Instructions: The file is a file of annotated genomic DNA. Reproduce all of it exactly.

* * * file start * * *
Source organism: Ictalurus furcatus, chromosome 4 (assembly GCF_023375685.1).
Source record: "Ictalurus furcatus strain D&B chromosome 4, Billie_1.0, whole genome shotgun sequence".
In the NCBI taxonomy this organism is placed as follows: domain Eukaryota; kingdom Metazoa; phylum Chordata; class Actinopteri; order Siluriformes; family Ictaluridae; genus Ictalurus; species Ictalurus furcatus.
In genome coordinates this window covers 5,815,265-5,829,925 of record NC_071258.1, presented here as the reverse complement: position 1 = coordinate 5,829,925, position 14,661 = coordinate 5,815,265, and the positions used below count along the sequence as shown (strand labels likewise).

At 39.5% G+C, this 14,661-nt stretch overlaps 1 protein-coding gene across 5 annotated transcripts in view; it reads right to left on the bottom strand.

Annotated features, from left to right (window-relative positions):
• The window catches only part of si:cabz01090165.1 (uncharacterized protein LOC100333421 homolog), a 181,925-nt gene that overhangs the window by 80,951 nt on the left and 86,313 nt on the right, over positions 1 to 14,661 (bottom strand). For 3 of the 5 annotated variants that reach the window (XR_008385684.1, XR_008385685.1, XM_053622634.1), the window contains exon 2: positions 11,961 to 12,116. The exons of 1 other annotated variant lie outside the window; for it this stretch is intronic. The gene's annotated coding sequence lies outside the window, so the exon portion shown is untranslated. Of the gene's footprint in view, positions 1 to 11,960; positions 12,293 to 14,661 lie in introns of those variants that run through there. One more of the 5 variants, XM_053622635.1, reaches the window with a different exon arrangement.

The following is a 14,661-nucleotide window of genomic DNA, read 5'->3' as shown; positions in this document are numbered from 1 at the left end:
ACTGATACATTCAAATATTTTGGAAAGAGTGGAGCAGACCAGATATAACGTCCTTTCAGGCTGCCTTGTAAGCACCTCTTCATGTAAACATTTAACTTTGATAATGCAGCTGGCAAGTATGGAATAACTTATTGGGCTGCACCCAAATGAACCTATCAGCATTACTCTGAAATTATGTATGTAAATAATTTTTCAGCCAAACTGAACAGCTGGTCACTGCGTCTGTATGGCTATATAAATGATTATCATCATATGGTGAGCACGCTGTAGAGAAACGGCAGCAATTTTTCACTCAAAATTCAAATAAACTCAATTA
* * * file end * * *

Source organism: Ictalurus furcatus, chromosome 4 (assembly GCF_023375685.1).
Source record: "Ictalurus furcatus strain D&B chromosome 4, Billie_1.0, whole genome shotgun sequence".
In the NCBI taxonomy this organism is placed as follows: domain Eukaryota; kingdom Metazoa; phylum Chordata; class Actinopteri; order Siluriformes; family Ictaluridae; genus Ictalurus; species Ictalurus furcatus.
In genome coordinates this window covers 5,815,265-5,829,925 of record NC_071258.1, presented here as the reverse complement: position 1 = coordinate 5,829,925, position 14,661 = coordinate 5,815,265, and the positions used below count along the sequence as shown (strand labels likewise).

At 39.5% G+C, this 14,661-nt stretch overlaps 1 protein-coding gene across 5 annotated transcripts in view; it reads right to left on the bottom strand.

Annotated features, from left to right (window-relative positions):
• The window catches only part of si:cabz01090165.1 (uncharacterized protein LOC100333421 homolog), a 181,925-nt gene that overhangs the window by 80,951 nt on the left and 86,313 nt on the right, over positions 1 to 14,661 (bottom strand). For 3 of the 5 annotated variants that reach the window (XR_008385684.1, XR_008385685.1, XM_053622634.1), the window contains exon 2: positions 11,961 to 12,116. The exons of 1 other annotated variant lie outside the window; for it this stretch is intronic. The gene's annotated coding sequence lies outside the window, so the exon portion shown is untranslated. Of the gene's footprint in view, positions 1 to 11,960; positions 12,293 to 14,661 lie in introns of those variants that run through there. One more of the 5 variants, XM_053622635.1, reaches the window with a different exon arrangement.

The following is a 14,661-nucleotide window of genomic DNA, read 5'->3' as shown; positions in this document are numbered from 1 at the left end:
ACTGATACATTCAAATATTTTGGAAAGAGTGGAGCAGACCAGATATAACGTCCTTTCAGGCTGCCTTGTAAGCACCTCTTCATGTAAACATTTAACTTTGATAATGCAGCTGGCAAGTATGGAATAACTTATTGGGCTGCACCCAAATGAACCTATCAGCATTACTCTGAAATTATGTATGTAAATAATTTTTCAGCCAAACTGAACAGCTGGTCACTGCGTCTGTATGGCTATATAAATGATTATCATCATATGGTGAGCACGCTGTAGAGAAACGGCAGCAATTTTTCACTCAAAATTCAAATAAACTCAATTA